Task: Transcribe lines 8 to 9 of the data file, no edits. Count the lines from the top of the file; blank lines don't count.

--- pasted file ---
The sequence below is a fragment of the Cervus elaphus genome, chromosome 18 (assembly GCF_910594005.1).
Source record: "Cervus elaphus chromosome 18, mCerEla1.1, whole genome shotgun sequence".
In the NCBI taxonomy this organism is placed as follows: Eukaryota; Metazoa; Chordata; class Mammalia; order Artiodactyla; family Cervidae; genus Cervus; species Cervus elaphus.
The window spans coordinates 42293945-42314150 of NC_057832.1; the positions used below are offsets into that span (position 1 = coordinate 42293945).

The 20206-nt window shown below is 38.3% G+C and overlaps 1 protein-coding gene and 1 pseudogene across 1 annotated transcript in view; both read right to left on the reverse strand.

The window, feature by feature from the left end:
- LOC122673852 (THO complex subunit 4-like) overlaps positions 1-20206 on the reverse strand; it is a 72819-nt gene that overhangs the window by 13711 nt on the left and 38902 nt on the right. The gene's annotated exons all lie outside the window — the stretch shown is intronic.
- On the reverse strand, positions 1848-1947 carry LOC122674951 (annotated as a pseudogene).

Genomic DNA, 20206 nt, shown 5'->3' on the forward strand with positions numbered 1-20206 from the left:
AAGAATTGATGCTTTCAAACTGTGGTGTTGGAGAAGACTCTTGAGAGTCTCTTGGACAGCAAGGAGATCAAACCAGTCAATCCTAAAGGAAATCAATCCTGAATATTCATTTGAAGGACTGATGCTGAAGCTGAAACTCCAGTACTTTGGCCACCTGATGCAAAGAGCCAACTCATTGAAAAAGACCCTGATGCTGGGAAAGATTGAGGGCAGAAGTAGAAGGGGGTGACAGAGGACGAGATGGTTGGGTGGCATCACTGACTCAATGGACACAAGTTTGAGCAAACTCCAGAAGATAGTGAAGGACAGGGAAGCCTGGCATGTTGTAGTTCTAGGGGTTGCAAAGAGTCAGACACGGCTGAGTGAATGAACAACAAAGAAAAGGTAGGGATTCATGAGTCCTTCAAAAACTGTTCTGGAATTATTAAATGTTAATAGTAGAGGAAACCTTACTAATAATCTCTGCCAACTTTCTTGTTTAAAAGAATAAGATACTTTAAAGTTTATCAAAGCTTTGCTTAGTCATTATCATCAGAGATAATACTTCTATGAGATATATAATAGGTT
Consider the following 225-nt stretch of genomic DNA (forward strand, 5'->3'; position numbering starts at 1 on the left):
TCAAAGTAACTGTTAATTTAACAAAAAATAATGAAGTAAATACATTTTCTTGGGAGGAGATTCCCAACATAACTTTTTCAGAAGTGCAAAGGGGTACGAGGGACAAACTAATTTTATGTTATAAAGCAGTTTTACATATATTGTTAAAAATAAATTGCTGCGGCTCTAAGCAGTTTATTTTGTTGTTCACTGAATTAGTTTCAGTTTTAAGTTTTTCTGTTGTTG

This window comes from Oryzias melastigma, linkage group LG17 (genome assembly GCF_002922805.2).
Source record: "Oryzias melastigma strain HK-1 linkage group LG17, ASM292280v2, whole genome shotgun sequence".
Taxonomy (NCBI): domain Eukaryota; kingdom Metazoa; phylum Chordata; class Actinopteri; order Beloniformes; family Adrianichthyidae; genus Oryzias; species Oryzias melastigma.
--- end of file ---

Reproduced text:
- On the reverse strand, positions 1848-1947 carry LOC122674951 (annotated as a pseudogene).

Genomic DNA, 20206 nt, shown 5'->3' on the forward strand with positions numbered 1-20206 from the left: